CAR, CDR, CONS, Oh My!

English: Stream

English: Stream (Photo credit: Wikipedia)

While I am trying to round out the content management aspects of OokOok this year, I’m starting to think ahead to next year’s work on databases and processing. Part of the goal is to offer a platform that lets you take advantage of parallel processing without requiring that you be aware that you’re doing so. Of course, any such platform will be less powerful than hand-coding parallel code in C or using your favorite Hadoop library. Less powerful is better than not available. I want OokOok to make available capabilities that would otherwise be hidden away.

Map/reduce seem like the simplest way  to think about parallel processing. We have two kinds of operations: those that look at one item at a time (mappings), or those that have to see everything before they can finish their calculation (reductions). Reductions can get by seeing one item at a time if they can keep notes on a scratch pad. We could put operations then into two slightly different camps: those that need a scratch pad (reductions) and those that don’t (mappings).

That’s as far as we’ll go with the scratch pad side of things. I want to explore what we can do with the other side of these operation definitions: the items. In both cases, we said that operations can look at items one at a time as long as the operation had a scratch pad if it needed one. This leads to the idea that operations can use streams of items. Like a rock in a river, the operation sits in one place and observes the items coming by, replacing them with new items if needed.

A stream might snake around several operations to produce a result. If the operations live on different systems, then we have the makings of distributed processing since we’ve distributed the processing across different systems (and necessarily distributed the streams to connect the operations).

How do we construct such a stream of items? The simplest way is to say that we have a first value and the rest of the stream, and that we’ll worry about the rest of the stream when we have to. We’re lazy, but not too lazy. Just lazy enough to make everything work without too much extra work.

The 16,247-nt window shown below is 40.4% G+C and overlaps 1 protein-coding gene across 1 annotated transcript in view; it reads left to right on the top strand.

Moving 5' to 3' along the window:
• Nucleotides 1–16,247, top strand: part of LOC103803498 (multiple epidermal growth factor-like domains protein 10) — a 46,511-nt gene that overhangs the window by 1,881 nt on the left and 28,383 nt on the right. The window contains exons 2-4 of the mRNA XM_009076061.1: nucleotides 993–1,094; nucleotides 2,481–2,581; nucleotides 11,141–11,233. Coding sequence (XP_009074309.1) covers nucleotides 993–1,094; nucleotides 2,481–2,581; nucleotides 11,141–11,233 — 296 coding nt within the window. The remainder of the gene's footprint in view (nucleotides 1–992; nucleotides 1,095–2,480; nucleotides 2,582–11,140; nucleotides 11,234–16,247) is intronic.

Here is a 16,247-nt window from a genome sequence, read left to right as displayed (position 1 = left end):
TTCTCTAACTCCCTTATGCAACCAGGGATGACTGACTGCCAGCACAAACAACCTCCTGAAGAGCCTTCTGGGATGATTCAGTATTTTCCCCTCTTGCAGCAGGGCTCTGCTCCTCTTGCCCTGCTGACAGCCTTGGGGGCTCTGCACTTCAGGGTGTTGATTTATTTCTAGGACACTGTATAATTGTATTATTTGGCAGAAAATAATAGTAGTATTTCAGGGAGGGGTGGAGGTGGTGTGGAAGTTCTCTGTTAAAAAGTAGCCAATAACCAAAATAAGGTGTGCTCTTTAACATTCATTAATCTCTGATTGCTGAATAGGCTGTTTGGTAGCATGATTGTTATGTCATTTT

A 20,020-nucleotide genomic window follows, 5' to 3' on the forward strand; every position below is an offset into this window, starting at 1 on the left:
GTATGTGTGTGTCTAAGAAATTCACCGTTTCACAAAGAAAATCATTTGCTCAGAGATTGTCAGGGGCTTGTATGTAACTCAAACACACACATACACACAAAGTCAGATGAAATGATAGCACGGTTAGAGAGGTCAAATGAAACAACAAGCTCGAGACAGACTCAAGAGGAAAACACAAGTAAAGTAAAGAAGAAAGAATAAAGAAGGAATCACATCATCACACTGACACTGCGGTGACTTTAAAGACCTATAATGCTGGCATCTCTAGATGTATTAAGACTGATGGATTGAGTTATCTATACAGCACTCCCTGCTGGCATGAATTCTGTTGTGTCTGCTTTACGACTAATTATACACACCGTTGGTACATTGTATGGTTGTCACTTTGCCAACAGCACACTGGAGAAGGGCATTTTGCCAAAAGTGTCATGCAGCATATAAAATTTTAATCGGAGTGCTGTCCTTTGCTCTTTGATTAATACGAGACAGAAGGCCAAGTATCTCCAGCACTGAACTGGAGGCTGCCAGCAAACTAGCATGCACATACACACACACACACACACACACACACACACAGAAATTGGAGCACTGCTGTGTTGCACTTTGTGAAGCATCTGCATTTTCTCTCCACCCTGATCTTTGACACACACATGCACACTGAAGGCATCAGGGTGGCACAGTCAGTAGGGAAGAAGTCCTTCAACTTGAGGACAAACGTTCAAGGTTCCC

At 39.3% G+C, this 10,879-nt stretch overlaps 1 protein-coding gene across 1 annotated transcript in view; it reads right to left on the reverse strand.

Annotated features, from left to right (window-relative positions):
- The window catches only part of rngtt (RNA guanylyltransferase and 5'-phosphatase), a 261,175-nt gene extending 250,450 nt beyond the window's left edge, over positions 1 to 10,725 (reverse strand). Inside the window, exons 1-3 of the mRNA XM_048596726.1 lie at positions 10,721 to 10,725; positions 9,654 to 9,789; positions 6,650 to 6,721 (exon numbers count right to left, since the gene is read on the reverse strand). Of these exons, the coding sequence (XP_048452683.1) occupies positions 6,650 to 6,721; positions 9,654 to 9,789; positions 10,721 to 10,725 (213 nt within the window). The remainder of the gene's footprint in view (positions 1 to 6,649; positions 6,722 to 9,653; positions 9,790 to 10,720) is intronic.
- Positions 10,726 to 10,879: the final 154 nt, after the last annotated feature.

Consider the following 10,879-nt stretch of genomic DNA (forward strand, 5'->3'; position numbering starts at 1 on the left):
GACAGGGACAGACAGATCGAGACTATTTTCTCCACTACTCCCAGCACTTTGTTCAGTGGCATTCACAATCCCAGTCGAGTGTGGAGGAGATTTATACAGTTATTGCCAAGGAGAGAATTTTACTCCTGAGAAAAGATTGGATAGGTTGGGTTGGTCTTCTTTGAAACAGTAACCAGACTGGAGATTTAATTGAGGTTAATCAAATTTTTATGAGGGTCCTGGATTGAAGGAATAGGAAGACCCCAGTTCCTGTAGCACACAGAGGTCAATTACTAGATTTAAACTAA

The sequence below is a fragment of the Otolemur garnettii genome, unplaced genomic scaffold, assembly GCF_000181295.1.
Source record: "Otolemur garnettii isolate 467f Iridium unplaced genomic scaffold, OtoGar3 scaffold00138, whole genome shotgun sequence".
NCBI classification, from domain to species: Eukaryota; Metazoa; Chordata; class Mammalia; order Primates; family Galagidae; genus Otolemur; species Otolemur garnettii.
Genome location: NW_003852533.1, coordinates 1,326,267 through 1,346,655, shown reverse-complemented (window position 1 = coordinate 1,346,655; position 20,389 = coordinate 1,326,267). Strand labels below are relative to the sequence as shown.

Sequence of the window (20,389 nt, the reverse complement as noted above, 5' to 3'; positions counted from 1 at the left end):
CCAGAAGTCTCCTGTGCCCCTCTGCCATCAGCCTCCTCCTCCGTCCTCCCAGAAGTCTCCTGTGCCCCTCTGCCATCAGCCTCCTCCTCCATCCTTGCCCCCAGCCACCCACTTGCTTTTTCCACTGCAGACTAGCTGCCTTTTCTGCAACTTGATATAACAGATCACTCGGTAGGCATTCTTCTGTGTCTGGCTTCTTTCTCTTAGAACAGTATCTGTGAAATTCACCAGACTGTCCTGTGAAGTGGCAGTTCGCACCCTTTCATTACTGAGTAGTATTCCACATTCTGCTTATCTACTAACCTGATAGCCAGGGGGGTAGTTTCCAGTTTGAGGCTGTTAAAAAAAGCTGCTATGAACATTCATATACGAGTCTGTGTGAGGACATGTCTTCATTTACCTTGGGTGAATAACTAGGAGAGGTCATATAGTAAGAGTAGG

We can borrow from Perl (and some other languages) and say that a stream with a first element and the rest of the stream looks something like this when written out:

The “…” stands in for the rest of the stream, whatever that might be.

We need some way to use these values. Let’s use a prime (‘) for the first item in the stream and the ellipses (…) for the rest of the stream.

I’ve used “:=” to show assignment and “=” to show equality.

There are a few things we can do with the stream now, such as altering it a bit.

I’ve introduced a few new things here as I defined the “set_first” and “set_rest” functions.

For “set_first”, we’re saying that it takes two values, a single stream, which we call “s” (the trailing underscore indicates that it is singular), and any single value, which we call “sh”. It produces a new stream consisting of the “sh” value and the rest of the “s” stream. Think of “:>” as saying that if we find someone who looks like the left side, we can replace it with the right side, but not the other way around.

The way to read “set_rest” is the same, but we’re taking the first value of the “s” stream and putting it ahead of the “st” value, which could be a stream or anything else, to produce a new stream.

The thing to notice here is that we haven’t altered the original stream. We’ve constructed a new stream. One of the fundamental aspects of a distributed system is that it needs to share as little as possible. If we allow an operation to change a stream, then we have to send changes back to other systems. Instead, we simply send along a different stream than the one we received. Or, for functions, we return a different stream than the one we were given.

What if we wanted to create a new stream with a different value between the first value and the rest of the stream?

This hand-wavy notion of the rest of the stream is handy when we want to define something without having to compute it completely. For example, if we wanted a stream of integers starting with a particular number, we might say it looks like the following:

That is, the stream of integers starting with “n” is just “n” followed by the stream of integers starting with “n+1″. We don’t want to have to calculate that stream just to create it. We want to get each number from the stream as we need it. So we can say that the rest of the stream (the “upfrom(n+1)”) is a promise to give us the rest when we need it.

We can write “upfrom(n)” as “n..” to make it easier to read. We can also define a function “upto(m,n)” with the shorthand, ”m..n”, to show a finite stream of integers running from “m” to “n”. Both are useful and common in programming.